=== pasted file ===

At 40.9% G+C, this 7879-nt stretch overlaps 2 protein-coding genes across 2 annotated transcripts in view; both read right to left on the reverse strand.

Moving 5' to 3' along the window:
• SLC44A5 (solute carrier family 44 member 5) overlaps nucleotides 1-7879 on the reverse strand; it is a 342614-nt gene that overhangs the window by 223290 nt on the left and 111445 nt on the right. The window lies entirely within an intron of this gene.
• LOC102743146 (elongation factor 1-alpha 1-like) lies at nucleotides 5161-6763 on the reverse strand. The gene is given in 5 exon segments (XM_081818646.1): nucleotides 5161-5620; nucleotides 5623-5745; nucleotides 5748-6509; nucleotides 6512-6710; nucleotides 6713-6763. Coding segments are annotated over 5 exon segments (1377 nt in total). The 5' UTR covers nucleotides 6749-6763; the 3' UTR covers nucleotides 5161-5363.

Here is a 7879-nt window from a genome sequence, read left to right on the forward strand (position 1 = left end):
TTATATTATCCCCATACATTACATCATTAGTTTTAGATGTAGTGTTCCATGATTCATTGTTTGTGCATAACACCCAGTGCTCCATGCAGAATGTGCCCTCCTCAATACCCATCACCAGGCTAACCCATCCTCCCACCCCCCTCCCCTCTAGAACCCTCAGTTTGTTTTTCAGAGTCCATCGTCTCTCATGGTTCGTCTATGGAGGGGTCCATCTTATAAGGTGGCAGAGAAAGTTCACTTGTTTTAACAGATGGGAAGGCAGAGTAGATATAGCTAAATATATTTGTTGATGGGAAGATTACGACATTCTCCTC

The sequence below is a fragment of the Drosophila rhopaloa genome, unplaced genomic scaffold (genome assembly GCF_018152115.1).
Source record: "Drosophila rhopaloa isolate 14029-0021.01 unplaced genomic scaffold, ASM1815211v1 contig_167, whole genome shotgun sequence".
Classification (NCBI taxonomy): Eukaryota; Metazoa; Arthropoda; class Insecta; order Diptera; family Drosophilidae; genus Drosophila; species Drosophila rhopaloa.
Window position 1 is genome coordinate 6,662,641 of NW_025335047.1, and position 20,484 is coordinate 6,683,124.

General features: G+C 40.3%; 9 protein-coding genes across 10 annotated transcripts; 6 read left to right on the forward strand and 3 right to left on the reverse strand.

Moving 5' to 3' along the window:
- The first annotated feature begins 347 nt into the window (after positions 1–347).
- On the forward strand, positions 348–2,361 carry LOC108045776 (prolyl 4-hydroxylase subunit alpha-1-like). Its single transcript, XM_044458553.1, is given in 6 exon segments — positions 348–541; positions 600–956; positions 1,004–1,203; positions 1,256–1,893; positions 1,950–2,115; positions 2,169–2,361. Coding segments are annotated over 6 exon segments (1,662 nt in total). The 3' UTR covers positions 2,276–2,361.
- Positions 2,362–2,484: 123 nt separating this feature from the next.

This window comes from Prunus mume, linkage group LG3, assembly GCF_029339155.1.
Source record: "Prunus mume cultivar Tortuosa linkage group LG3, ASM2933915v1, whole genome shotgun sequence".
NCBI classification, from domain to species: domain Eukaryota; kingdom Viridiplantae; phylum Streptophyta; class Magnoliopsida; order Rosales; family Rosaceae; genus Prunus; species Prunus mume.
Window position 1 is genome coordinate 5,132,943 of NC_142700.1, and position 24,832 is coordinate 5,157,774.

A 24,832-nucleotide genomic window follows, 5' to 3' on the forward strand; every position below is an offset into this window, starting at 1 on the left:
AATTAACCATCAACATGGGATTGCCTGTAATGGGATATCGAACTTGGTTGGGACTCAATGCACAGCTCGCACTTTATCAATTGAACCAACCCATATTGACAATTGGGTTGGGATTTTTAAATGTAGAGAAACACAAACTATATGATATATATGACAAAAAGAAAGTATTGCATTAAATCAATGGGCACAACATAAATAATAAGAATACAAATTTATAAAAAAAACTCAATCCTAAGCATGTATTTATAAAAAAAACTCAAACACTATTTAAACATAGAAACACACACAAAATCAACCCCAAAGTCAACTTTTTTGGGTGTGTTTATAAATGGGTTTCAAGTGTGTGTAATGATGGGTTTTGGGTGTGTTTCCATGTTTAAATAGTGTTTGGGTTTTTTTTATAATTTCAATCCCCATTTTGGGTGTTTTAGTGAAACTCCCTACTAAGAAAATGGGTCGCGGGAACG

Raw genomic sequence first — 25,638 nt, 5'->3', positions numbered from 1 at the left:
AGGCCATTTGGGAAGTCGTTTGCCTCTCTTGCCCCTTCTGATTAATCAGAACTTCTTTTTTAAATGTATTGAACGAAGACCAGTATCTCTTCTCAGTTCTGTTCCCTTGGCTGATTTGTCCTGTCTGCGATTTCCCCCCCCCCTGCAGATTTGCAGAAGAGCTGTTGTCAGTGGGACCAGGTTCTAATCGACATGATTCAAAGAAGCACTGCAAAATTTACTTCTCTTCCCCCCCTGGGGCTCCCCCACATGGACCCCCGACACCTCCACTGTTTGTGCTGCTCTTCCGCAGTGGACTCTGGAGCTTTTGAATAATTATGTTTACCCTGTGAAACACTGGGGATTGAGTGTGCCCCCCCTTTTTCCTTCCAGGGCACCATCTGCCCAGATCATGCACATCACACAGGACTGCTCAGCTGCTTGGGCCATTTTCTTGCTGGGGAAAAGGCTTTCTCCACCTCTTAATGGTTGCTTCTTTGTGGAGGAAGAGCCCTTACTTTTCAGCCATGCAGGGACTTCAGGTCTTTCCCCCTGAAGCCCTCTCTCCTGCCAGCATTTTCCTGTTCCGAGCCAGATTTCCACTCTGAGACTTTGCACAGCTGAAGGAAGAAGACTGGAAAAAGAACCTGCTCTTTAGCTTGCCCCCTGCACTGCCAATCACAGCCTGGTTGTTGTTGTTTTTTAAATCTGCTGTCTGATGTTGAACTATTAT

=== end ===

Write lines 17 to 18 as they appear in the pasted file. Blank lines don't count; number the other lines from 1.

Source record: "Prunus mume cultivar Tortuosa linkage group LG3, ASM2933915v1, whole genome shotgun sequence".
NCBI classification, from domain to species: domain Eukaryota; kingdom Viridiplantae; phylum Streptophyta; class Magnoliopsida; order Rosales; family Rosaceae; genus Prunus; species Prunus mume.